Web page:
SQL Interview Questions

Get ready to excel in your SQL interview with this comprehensive collection of SQL interview questions and answers. Master the fundamentals of database querying and enhance your chances of landing your desired job.

1. What is SQL?

SQL (Structured Query Language) is a programming language designed for managing and manipulating relational databases. It is used to perform various operations like querying data, updating data, and creating databases and tables.

2. Explain the difference between SQL and NoSQL databases.

SQL databases are relational and use a structured schema, while NoSQL databases are non-relational and use a dynamic schema for unstructured data. SQL databases are suitable for complex queries and transactions, whereas NoSQL databases are more scalable and flexible.

3. What is Database?

A database is an organized collection of data, stored and retrieved digitally from a remote or local computer system. Databases can be vast and complex, and such databases are developed using fixed design and modeling approaches.

4. What is DBMS?

DBMS stands for Database Management System. DBMS is a system software responsible for the creation, retrieval, updation, and management of the database. It ensures that our data is consistent, organized, and is easily accessible by serving as an interface between the database and its end-users or application software.

5. What are Tables and Fields?

A table is an organized collection of data stored in the form of rows and columns. Columns can be categorized as vertical and rows as horizontal. The columns in a table are called fields while the rows can be referred to as records.

6. What are Constraints in SQL?

Constraints are used to specify the rules concerning data in the table. It can be applied for single or multiple fields in an SQL table during the creation of the table or after creating using the ALTER TABLE command. The constraints are:

  • NOT NULL - Restricts NULL value from being inserted into a column.
  • CHECK - Verifies that all values in a field satisfy a condition.
  • DEFAULT - Automatically assigns a default value if no value has been specified for the field.
  • UNIQUE - Ensures unique values to be inserted into the field.
  • INDEX - Indexes a field providing faster retrieval of records.
  • PRIMARY KEY - Uniquely identifies each record in a table.
  • FOREIGN KEY - Ensures referential integrity for a record in another table.

7. What is a Primary Key?

The PRIMARY KEY constraint uniquely identifies each row in a table. It must contain UNIQUE values and has an implicit NOT NULL constraint.
A table in SQL is strictly restricted to have one and only one primary key, which is comprised of single or multiple fields (columns).

CREATE TABLE Students (   /* Create table with a single field as primary key */   ID INT NOT NULL   Name VARCHAR(255)   PRIMARY KEY (ID));CREATE TABLE Students (   /* Create table with multiple fields as primary key */   ID INT NOT NULL   LastName VARCHAR(255)   FirstName VARCHAR(255) NOT NULL,   CONSTRAINT PK_Student   PRIMARY KEY (ID, FirstName));ALTER TABLE Students   /* Set a column as primary key */ADD PRIMARY KEY (ID);ALTER TABLE Students   /* Set multiple columns as primary key */ADD CONSTRAINT PK_Student   /*Naming a Primary Key*/PRIMARY KEY (ID, FirstName);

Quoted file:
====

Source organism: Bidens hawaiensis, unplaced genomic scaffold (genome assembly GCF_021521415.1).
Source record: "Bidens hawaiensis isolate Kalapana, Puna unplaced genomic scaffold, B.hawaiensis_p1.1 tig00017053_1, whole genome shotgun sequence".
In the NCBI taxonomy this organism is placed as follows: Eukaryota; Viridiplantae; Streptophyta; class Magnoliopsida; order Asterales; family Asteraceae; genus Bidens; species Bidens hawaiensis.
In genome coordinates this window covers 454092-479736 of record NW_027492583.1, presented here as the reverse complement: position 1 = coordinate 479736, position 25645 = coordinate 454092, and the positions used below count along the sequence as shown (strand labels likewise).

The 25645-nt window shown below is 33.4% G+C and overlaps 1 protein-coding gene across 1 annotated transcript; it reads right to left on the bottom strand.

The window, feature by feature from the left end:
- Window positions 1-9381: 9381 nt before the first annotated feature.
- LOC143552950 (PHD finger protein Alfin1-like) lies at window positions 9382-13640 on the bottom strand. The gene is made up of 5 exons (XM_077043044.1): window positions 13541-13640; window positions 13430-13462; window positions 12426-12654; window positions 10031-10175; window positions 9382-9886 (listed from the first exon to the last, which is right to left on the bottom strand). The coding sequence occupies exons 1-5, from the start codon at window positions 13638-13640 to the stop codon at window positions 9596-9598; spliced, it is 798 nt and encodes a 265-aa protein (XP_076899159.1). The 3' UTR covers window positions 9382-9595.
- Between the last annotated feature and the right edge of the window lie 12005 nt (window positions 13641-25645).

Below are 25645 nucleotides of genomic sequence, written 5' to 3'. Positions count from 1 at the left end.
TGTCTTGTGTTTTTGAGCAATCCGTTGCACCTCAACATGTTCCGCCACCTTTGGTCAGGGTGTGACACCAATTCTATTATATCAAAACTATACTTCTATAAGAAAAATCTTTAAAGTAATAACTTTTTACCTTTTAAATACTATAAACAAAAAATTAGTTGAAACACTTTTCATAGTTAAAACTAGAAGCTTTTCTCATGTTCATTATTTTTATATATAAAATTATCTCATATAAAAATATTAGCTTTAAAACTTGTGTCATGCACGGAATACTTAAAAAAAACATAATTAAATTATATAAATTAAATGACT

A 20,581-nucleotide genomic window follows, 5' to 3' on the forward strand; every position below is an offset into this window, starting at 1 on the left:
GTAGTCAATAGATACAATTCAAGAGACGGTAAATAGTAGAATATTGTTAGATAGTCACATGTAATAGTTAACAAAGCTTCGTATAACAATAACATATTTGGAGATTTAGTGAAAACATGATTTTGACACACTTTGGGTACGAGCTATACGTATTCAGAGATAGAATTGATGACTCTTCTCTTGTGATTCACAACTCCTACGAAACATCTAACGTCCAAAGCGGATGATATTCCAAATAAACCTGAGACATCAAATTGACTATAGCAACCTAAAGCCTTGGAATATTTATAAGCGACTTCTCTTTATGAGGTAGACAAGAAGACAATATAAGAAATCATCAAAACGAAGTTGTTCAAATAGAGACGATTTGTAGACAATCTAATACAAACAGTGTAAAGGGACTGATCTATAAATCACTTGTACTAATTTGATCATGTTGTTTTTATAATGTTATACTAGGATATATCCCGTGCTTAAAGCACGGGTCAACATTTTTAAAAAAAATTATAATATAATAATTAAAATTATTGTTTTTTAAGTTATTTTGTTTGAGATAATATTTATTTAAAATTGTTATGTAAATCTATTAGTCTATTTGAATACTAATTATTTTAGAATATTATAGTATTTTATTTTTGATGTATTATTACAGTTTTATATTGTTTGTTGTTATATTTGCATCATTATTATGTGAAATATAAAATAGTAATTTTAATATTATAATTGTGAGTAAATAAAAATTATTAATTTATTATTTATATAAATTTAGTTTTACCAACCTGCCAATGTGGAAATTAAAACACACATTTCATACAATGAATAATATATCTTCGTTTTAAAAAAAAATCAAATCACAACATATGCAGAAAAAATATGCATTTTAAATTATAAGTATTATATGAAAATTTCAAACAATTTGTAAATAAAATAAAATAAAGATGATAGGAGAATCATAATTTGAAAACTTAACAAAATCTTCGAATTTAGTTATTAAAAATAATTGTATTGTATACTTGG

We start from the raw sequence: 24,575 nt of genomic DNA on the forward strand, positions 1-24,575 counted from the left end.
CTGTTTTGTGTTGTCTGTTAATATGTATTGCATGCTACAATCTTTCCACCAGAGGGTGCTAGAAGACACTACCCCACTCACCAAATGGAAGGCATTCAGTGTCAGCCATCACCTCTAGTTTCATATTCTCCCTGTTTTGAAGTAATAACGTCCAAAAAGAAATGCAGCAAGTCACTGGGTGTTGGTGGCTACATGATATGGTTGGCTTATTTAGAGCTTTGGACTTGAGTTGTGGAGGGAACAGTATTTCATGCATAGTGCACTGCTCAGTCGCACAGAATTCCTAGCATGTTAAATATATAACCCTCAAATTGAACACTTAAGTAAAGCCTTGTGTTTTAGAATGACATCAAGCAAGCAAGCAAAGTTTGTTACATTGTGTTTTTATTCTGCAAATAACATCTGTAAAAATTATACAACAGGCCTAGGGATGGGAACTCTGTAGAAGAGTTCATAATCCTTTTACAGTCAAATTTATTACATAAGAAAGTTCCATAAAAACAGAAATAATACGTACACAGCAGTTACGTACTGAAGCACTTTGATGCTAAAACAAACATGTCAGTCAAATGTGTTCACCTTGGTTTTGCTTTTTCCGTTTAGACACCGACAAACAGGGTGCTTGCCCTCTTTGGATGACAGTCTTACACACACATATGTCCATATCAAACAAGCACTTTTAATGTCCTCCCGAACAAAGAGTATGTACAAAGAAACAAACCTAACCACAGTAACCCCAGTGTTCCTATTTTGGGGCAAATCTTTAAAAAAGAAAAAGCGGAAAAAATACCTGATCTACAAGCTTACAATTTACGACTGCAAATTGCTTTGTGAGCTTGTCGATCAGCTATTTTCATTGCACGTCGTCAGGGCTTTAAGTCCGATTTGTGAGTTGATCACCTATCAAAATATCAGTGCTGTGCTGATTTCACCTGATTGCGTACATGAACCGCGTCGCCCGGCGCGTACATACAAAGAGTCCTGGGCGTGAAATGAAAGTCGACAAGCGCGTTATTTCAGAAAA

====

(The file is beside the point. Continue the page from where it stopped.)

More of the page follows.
8. What is a UNIQUE constraint?

A UNIQUE constraint ensures that all values in a column are different. This provides uniqueness for the column(s) and helps identify each row uniquely. Unlike primary key, there can be multiple unique constraints defined per table. The code syntax for UNIQUE is quite similar to that of PRIMARY KEY and can be used interchangeably.

CREATE TABLE Students (   /* Create table with a single field as unique */   ID INT NOT NULL UNIQUE   Name VARCHAR(255));CREATE TABLE Students (   /* Create table with multiple fields as unique */   ID INT NOT NULL   LastName VARCHAR(255)   FirstName VARCHAR(255) NOT NULL   CONSTRAINT PK_Student   UNIQUE (ID, FirstName));ALTER TABLE Students   /* Set a column as unique */ADD UNIQUE (ID);ALTER TABLE Students   /* Set multiple columns as unique */ADD CONSTRAINT PK_Student   /* Naming a unique constraint */UNIQUE (ID, FirstName);

9. What is a Foreign Key?

A FOREIGN KEY comprises of single or collection of fields in a table that essentially refers to the PRIMARY KEY in another table. Foreign key constraint ensures referential integrity in the relation between two tables.
The table with the foreign key constraint is labeled as the child table, and the table containing the candidate key is labeled as the referenced or parent table.

CREATE TABLE Students (   /* Create table with foreign key - Way 1 */   ID INT NOT NULL   Name VARCHAR(255)   LibraryID INT   PRIMARY KEY (ID)   FOREIGN KEY (Library_ID) REFERENCES Library(LibraryID));CREATE TABLE Students (   /* Create table with foreign key - Way 2 */   ID INT NOT NULL PRIMARY KEY   Name VARCHAR(255)   LibraryID INT FOREIGN KEY (Library_ID) REFERENCES Library(LibraryID));ALTER TABLE Students   /* Add a new foreign key */ADD FOREIGN KEY (LibraryID)REFERENCES Library (LibraryID);

10. What is a Self-Join?

A self JOIN is a case of regular join where a table is joined to itself based on some relation between its own column(s). Self-join uses the INNER JOIN or LEFT JOIN clause and a table alias is used to assign different names to the table within the query.

SELECT A.emp_id AS "Emp_ID",A.emp_name AS "Employee",B.emp_id AS "Sup_ID",B.emp_name AS "Supervisor"FROM employee A, employee BWHERE A.emp_sup = B.emp_id;

11. What is an Index? Explain its different types.